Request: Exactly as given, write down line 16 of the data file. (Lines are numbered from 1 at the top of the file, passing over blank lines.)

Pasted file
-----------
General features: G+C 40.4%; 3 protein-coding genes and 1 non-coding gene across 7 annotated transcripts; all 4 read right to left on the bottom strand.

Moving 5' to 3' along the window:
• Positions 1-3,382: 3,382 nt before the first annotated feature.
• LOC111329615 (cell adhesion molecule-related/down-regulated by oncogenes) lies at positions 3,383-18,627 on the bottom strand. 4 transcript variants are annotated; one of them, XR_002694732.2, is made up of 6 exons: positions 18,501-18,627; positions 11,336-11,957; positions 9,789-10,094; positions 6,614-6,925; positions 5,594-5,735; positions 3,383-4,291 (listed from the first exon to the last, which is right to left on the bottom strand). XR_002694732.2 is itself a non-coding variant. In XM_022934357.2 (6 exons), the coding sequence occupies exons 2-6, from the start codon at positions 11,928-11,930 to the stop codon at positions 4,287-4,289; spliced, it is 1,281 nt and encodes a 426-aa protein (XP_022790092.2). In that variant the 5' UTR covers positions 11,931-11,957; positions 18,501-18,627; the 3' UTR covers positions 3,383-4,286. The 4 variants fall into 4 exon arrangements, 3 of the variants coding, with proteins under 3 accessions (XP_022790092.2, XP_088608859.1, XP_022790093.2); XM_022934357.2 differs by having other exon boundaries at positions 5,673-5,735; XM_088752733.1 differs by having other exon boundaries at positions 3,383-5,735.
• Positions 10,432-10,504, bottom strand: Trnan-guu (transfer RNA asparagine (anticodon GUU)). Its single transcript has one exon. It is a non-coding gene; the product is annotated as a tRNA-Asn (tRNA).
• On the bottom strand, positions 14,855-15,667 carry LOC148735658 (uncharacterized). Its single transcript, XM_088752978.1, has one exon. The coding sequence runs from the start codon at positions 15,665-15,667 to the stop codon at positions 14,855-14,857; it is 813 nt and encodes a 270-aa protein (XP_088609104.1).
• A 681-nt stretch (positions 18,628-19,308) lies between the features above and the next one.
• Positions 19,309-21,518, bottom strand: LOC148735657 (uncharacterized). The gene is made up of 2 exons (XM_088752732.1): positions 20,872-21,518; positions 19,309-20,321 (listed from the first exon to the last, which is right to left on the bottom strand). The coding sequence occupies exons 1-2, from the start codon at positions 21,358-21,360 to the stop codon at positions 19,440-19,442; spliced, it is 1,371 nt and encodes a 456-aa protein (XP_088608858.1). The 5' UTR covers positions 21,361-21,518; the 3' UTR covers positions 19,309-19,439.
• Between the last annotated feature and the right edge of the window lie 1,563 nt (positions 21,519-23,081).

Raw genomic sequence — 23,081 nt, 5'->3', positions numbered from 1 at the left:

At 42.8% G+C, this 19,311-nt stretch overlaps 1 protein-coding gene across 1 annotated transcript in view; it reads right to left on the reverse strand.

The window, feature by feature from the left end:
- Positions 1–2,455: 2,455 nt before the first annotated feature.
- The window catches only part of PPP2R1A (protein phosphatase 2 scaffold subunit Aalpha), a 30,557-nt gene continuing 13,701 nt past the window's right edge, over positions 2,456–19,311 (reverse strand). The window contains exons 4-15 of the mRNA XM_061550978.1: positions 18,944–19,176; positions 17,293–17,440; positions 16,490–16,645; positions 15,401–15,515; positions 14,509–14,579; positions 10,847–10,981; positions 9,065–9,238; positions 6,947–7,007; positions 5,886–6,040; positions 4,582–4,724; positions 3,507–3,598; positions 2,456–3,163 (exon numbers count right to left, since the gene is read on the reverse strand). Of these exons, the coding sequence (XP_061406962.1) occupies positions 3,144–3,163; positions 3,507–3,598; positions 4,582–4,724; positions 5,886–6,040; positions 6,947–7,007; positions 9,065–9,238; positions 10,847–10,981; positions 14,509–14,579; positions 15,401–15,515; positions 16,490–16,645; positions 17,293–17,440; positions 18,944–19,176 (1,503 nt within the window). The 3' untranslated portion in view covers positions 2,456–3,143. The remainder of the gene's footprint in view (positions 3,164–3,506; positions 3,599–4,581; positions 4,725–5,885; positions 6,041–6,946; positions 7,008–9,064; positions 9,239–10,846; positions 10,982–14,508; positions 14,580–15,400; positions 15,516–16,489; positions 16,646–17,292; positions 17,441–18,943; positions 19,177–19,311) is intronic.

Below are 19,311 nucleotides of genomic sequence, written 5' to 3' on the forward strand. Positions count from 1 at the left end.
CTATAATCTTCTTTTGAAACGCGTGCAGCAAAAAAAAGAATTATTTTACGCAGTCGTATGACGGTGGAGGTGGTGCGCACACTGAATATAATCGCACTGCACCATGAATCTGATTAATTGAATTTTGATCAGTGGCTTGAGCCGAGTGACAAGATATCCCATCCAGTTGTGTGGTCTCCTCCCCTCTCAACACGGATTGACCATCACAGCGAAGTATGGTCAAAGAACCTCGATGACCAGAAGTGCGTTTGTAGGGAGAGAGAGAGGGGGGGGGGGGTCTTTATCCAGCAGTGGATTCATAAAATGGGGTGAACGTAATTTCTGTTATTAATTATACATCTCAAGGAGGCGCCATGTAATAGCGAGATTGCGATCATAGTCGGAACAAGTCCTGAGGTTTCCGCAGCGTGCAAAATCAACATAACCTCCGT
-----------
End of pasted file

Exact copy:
CTATAATCTTCTTTTGAAACGCGTGCAGCAAAAAAAAGAATTATTTTACGCAGTCGTATGACGGTGGAGGTGGTGCGCACACTGAATATAATCGCACTGCACCATGAATCTGATTAATTGAATTTTGATCAGTGGCTTGAGCCGAGTGACAAGATATCCCATCCAGTTGTGTGGTCTCCTCCCCTCTCAACACGGATTGACCATCACAGCGAAGTATGGTCAAAGAACCTCGATGACCAGAAGTGCGTTTGTAGGGAGAGAGAGAGGGGGGGGGGGGTCTTTATCCAGCAGTGGATTCATAAAATGGGGTGAACGTAATTTCTGTTATTAATTATACATCTCAAGGAGGCGCCATGTAATAGCGAGATTGCGATCATAGTCGGAACAAGTCCTGAGGTTTCCGCAGCGTGCAAAATCAACATAACCTCCGT